--- ERDB.pm 2005/06/09 19:06:55 1.8 +++ ERDB.pm 2006/01/28 09:36:47 1.33 @@ -1,14 +1,15 @@ package ERDB; - use strict; - use Tracer; - use DBKernel; - use Data::Dumper; - use XML::Simple; - use DBQuery; - use DBObject; - use Stats; - use Time::HiRes qw(gettimeofday); + use strict; + use Tracer; + use DBrtns; + use Data::Dumper; + use XML::Simple; + use DBQuery; + use DBObject; + use Stats; + use Time::HiRes qw(gettimeofday); + use FIG; =head1 Entity-Relationship Database Package @@ -134,15 +135,15 @@ relationships are listed inside the B and B tags, respectively. None of these tags have attributes. - - ... display title here... - - ... entity definitions here ... - - - ... relationship definitions here... - - + + ... display title here... + + ... entity definitions here ... + + + ... relationship definitions here... + + Entities, relationships, indexes, and fields all allow a text tag called B. The text inside the B tag contains comments that will appear when the database @@ -155,11 +156,11 @@ tag can have B associated with it. The complete set of B tags for an object mus be inside B tags. - - - ... Field tags ... - - + + + ... Field tags ... + + The attributes for the B tag are as follows. @@ -300,36 +301,37 @@ # Table of information about our datatypes. "sqlType" is the corresponding SQL datatype string. # "maxLen" is the maximum permissible length of the incoming string data used to populate a field # of the specified type. "dataGen" is PERL string that will be evaluated if no test data generation - #string is specified in the field definition. -my %TypeTable = ( char => { sqlType => 'CHAR(1)', maxLen => 1, dataGen => "StringGen('A')" }, - int => { sqlType => 'INTEGER', maxLen => 20, dataGen => "IntGen(0, 99999999)" }, - string => { sqlType => 'VARCHAR(255)', maxLen => 255, dataGen => "StringGen(IntGen(10,250))" }, - text => { sqlType => 'TEXT', maxLen => 1000000000, dataGen => "StringGen(IntGen(80,1000))" }, - date => { sqlType => 'BIGINT', maxLen => 80, dataGen => "DateGen(-7, 7, IntGen(0,1400))" }, - float => { sqlType => 'DOUBLE PRECISION', maxLen => 40, dataGen => "FloatGen(0.0, 100.0)" }, - boolean => { sqlType => 'SMALLINT', maxLen => 1, dataGen => "IntGen(0, 1)" }, - 'key-string' => - { sqlType => 'VARCHAR(40)', maxLen => 40, dataGen => "StringGen(IntGen(10,40))" }, - 'name-string' => - { sqlType => 'VARCHAR(80)', maxLen => 80, dataGen => "StringGen(IntGen(10,80))" }, - 'medium-string' => - { sqlType => 'VARCHAR(160)', maxLen => 160, dataGen => "StringGen(IntGen(10,160))" }, - ); +# string is specified in the field definition. "avgLen" is the average byte length for estimating +# record sizes. +my %TypeTable = ( char => { sqlType => 'CHAR(1)', maxLen => 1, avgLen => 1, dataGen => "StringGen('A')" }, + int => { sqlType => 'INTEGER', maxLen => 20, avgLen => 4, dataGen => "IntGen(0, 99999999)" }, + string => { sqlType => 'VARCHAR(255)', maxLen => 255, avgLen => 100, dataGen => "StringGen(IntGen(10,250))" }, + text => { sqlType => 'TEXT', maxLen => 1000000000, avgLen => 500, dataGen => "StringGen(IntGen(80,1000))" }, + date => { sqlType => 'BIGINT', maxLen => 80, avgLen => 8, dataGen => "DateGen(-7, 7, IntGen(0,1400))" }, + float => { sqlType => 'DOUBLE PRECISION', maxLen => 40, avgLen => 8, dataGen => "FloatGen(0.0, 100.0)" }, + boolean => { sqlType => 'SMALLINT', maxLen => 1, avgLen => 1, dataGen => "IntGen(0, 1)" }, + 'key-string' => + { sqlType => 'VARCHAR(40)', maxLen => 40, avgLen => 10, dataGen => "StringGen(IntGen(10,40))" }, + 'name-string' => + { sqlType => 'VARCHAR(80)', maxLen => 80, avgLen => 40, dataGen => "StringGen(IntGen(10,80))" }, + 'medium-string' => + { sqlType => 'VARCHAR(160)', maxLen => 160, avgLen => 40, dataGen => "StringGen(IntGen(10,160))" }, + ); # Table translating arities into natural language. my %ArityTable = ( '11' => 'one-to-one', - '1M' => 'one-to-many', - 'MM' => 'many-to-many' - ); + '1M' => 'one-to-many', + 'MM' => 'many-to-many' + ); # Table for interpreting string patterns. my %PictureTable = ( 'A' => "abcdefghijklmnopqrstuvwxyz", - '9' => "0123456789", - 'X' => "abcdefghijklmnopqrstuvwxyz0123456789", - 'V' => "aeiou", - 'K' => "bcdfghjklmnoprstvwxyz" - ); + '9' => "0123456789", + 'X' => "abcdefghijklmnopqrstuvwxyz0123456789", + 'V' => "aeiou", + 'K' => "bcdfghjklmnoprstvwxyz" + ); =head2 Public Methods @@ -354,22 +356,22 @@ =cut sub new { - # Get the parameters. - my ($class, $dbh, $metaFileName, $options) = @_; - # Load the meta-data. - my $metaData = _LoadMetaData($metaFileName); - # Create the object. - my $self = { _dbh => $dbh, - _metaData => $metaData - }; - # Bless and return it. - bless $self, $class; - return $self; + # Get the parameters. + my ($class, $dbh, $metaFileName, $options) = @_; + # Load the meta-data. + my $metaData = _LoadMetaData($metaFileName); + # Create the object. + my $self = { _dbh => $dbh, + _metaData => $metaData + }; + # Bless and return it. + bless $self, $class; + return $self; } =head3 ShowMetaData -C<< $database->ShowMetaData($fileName); >> +C<< $erdb->ShowMetaData($fileName); >> This method outputs a description of the database. This description can be used to help users create the data to be loaded into the relations. @@ -385,161 +387,161 @@ =cut sub ShowMetaData { - # Get the parameters. - my ($self, $filename) = @_; - # Get the metadata and the title string. - my $metadata = $self->{_metaData}; - # Get the title string. - my $title = $metadata->{Title}; - # Get the entity and relationship lists. - my $entityList = $metadata->{Entities}; - my $relationshipList = $metadata->{Relationships}; - # Open the output file. - open(HTMLOUT, ">$filename") || Confess("Could not open MetaData display file $filename: $!"); - Trace("Building MetaData table of contents.") if T(4); - # Write the HTML heading stuff. - print HTMLOUT "\n\n$title\n"; - print HTMLOUT "\n\n"; - # Here we do the table of contents. It starts as an unordered list of section names. Each - # section contains an ordered list of entity or relationship subsections. - print HTMLOUT "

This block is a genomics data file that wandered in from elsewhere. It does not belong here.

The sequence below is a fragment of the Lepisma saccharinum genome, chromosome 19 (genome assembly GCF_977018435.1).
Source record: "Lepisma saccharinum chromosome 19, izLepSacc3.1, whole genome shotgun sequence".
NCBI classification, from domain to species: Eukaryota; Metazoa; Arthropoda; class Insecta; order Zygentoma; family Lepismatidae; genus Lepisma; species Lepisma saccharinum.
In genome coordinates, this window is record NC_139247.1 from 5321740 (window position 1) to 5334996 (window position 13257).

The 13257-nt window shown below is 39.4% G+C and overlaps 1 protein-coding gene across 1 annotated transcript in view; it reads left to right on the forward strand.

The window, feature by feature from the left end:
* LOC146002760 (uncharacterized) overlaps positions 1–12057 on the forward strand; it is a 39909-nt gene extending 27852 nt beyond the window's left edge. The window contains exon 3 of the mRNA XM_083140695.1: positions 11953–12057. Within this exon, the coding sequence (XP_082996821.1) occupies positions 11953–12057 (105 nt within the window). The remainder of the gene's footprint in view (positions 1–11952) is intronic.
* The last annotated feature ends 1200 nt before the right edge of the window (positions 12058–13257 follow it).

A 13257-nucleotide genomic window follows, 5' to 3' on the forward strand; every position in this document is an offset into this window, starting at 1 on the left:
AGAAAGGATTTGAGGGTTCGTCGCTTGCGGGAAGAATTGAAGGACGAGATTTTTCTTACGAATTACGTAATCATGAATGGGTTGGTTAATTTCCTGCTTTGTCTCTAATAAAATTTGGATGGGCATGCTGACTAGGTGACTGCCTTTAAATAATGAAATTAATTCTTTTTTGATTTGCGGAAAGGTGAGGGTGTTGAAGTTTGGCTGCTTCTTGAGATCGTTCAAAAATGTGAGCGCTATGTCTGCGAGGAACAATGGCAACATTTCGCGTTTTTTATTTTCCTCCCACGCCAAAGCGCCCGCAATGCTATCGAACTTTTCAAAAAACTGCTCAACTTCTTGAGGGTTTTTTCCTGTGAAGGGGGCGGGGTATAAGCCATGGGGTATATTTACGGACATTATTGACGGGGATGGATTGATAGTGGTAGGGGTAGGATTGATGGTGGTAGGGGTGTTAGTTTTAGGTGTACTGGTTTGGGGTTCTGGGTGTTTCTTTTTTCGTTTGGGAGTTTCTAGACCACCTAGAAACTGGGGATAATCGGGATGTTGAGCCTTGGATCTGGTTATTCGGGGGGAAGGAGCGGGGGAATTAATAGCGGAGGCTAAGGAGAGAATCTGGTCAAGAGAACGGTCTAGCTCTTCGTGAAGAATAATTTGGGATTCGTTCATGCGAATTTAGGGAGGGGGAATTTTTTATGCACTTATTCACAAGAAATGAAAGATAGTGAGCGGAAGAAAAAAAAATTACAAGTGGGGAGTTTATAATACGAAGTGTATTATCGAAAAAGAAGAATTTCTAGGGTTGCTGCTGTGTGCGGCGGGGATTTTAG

\n